Today tickets for renowned immersive theatre company Punchdrunk’s new production were released to the sound of a silent, remarkably fast and orderly website queueing system run by the National Theatre. The Drowned Man: A Hollywood Fable is the company’s first large-scale immersive production since the hit that was The Masque of the Red Death at Battersea Arts Centre. Their work is described as “theatrical adventures” and this production is the biggest yet. Staged in a secret disused central London venue as big as three football pitches, the voyeuristic viewer will promenade for approximately three hours through a world that blends reality and illusion. This world is that of dreams on celluloid, the Hollywood film industry, and it’s inspired by Georg Buchner’s surreal masterpiece Woyzeck.
Now here’s the thing; tickets will set you back £39. Minimum (that’s if you want a guaranteed ticket, as there are a small number of £19.50 tickets for concessions released every Monday from 24th June for shows that week – I failed to see this information prior to booking and it wasn’t on the actual booking form).
So the question is this; is immersive theatre such as this – which is seeming to become a large part of theatre’s future – actually as, if not even more, exclusive than its traditional proscenium arched or thrust staged counterparts?
In immersive theatre the theatrical world is all around you, the audience is placed inside the theatre – something that at first glance may seem like the best possible way to engage people in theatre. These prices, however, are slightly more than the cheapest tickets for an average West End production and a lot more than, for example, Travelex tickets for shows at the National Theatre. Yes, the overheads for such a production must be supremely high but if this is the future of theatre then it’s certainly an expensive and elitist seeming one. Who, if they had never been to the theatre before and were put off by its pretentiousness, would pay £39 to wander around (probably occasionally in the dark) without much of a clue what was happening?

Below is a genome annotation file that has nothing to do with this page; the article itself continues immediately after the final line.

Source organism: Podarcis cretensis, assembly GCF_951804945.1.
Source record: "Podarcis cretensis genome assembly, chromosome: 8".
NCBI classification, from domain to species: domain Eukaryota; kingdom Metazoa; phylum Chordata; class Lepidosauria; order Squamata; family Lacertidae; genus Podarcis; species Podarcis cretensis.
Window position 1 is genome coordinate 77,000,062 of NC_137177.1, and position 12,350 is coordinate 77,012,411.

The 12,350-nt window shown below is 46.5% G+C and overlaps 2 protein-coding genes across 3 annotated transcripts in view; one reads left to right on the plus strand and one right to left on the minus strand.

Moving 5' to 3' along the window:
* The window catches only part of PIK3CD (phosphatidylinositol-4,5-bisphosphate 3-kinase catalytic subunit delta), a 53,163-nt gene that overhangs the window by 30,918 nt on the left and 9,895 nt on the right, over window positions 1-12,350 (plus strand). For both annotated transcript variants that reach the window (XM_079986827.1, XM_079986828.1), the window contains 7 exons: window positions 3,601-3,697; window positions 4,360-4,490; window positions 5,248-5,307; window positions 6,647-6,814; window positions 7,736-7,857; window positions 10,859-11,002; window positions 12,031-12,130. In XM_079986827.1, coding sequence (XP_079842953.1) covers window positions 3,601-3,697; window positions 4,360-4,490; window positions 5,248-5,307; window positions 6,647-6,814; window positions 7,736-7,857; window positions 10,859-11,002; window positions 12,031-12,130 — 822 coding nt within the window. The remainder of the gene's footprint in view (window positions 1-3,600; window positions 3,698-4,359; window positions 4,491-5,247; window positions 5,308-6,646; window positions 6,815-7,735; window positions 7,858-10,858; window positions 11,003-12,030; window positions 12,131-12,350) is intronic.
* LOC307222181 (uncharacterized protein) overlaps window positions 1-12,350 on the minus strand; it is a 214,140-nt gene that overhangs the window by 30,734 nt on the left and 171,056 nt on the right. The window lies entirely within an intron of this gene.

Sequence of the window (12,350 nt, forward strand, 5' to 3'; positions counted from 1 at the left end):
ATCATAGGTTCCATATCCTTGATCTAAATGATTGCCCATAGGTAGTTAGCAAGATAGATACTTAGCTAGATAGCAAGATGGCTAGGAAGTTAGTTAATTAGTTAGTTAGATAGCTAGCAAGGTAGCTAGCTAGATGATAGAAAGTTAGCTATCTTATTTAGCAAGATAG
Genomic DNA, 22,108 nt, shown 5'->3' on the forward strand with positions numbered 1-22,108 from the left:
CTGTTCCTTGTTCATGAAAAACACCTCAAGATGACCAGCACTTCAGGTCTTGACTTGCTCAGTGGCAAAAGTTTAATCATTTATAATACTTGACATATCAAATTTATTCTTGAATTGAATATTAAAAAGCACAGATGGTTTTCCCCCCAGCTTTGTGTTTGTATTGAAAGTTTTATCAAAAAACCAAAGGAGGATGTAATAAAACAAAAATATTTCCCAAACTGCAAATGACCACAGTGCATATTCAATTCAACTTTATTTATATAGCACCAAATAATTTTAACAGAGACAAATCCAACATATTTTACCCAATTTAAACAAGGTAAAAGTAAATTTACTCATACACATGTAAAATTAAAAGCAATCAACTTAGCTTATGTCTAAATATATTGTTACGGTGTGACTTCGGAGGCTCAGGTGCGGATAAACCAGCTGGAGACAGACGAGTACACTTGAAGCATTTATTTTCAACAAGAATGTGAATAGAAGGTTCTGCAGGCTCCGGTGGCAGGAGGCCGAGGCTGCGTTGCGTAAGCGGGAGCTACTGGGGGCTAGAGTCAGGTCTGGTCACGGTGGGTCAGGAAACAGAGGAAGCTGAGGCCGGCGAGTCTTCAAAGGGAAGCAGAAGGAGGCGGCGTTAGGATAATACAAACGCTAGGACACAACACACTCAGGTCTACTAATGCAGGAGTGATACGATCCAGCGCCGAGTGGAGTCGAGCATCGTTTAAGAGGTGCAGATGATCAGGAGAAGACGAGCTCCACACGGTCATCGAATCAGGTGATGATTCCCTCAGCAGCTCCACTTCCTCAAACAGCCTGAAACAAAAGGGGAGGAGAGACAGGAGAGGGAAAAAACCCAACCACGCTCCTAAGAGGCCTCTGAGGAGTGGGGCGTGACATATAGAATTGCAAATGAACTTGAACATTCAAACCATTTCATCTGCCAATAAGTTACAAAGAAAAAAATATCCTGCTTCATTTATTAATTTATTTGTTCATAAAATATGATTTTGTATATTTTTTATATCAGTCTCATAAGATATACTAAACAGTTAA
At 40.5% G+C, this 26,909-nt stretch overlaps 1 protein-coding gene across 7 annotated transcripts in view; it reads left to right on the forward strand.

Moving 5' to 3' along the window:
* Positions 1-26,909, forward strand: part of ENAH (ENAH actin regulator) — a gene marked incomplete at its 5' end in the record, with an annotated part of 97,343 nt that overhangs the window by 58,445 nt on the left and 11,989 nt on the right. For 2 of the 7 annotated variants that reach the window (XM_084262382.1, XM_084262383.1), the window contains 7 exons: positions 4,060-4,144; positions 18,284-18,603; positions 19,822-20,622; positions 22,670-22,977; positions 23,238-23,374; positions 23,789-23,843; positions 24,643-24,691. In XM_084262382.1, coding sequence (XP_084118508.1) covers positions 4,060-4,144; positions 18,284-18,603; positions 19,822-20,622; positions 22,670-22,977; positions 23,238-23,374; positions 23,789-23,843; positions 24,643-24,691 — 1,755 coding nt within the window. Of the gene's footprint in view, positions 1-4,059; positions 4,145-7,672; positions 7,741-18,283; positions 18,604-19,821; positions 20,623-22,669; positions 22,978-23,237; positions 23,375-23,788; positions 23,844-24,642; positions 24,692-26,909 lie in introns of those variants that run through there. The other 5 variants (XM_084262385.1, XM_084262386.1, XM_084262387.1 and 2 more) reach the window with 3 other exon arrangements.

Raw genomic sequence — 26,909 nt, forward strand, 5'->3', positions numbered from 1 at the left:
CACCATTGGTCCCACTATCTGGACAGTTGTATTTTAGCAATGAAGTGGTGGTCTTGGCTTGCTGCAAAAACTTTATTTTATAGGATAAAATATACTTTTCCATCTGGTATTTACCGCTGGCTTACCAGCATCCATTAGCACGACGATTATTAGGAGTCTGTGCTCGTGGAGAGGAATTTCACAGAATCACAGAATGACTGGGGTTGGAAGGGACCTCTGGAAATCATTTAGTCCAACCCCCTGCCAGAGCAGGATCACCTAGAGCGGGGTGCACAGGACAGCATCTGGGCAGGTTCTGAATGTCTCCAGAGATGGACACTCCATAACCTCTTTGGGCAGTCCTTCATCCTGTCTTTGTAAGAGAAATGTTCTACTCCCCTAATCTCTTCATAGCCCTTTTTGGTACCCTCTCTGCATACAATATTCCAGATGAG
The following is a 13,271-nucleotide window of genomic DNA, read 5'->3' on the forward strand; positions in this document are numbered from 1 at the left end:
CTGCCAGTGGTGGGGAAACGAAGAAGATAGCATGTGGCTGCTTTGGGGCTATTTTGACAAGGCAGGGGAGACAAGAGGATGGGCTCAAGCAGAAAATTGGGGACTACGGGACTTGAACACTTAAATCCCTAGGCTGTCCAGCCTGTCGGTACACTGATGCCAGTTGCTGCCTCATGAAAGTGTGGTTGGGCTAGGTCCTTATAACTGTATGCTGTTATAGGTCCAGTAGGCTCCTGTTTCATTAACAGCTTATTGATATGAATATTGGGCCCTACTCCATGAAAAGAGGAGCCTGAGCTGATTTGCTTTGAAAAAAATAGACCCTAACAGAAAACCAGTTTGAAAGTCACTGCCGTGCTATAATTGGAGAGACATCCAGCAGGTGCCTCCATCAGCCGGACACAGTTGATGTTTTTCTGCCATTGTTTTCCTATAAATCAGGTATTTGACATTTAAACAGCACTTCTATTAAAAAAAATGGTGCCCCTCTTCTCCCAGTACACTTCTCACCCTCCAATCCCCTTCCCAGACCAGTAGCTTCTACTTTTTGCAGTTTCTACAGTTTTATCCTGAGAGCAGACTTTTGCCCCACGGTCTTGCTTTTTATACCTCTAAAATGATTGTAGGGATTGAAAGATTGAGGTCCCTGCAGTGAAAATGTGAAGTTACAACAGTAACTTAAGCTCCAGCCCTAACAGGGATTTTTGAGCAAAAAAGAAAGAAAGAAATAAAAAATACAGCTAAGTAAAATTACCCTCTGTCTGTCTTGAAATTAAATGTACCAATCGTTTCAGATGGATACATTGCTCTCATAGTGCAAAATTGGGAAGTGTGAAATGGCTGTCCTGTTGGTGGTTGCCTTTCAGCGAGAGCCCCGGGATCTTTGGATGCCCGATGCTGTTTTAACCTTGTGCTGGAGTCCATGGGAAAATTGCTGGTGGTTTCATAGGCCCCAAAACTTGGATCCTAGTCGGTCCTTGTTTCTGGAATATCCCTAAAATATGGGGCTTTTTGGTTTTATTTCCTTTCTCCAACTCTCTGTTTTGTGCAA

Reading this I realise it must seem I’m against this production, and I’m not – I have a ticket for September and I will be very excited when the day comes. However, my desire to buy this ticket was fuelled by my addiction to theatre. I can’t really afford it (them, actually, I bought two) but I know it will be one of the theatrical events of the year and I simply can’t miss it (insert ironic ‘darling’ here), which is my point entirely. Theatre is my drug and for me this is just one pure crystallised dose of it in a form that doesn’t come around that often, but does theatre need to already be your drug for you to choose this? Or, does the exciting experience offered by such theatrical adventures actually work to entice a less generic theatre going crowd in?